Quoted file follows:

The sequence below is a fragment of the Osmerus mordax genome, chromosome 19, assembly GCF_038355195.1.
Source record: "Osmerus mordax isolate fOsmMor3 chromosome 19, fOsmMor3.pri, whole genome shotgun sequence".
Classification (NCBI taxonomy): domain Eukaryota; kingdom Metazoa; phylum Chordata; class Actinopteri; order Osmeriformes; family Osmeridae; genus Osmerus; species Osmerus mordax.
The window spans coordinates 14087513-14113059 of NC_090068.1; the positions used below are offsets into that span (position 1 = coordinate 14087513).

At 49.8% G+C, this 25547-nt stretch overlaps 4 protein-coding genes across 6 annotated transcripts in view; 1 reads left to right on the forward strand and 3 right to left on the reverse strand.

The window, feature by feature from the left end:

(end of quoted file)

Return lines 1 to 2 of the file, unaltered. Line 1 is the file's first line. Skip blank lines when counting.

The sequence below is a fragment of the Osmerus mordax genome, chromosome 19, assembly GCF_038355195.1.
Source record: "Osmerus mordax isolate fOsmMor3 chromosome 19, fOsmMor3.pri, whole genome shotgun sequence".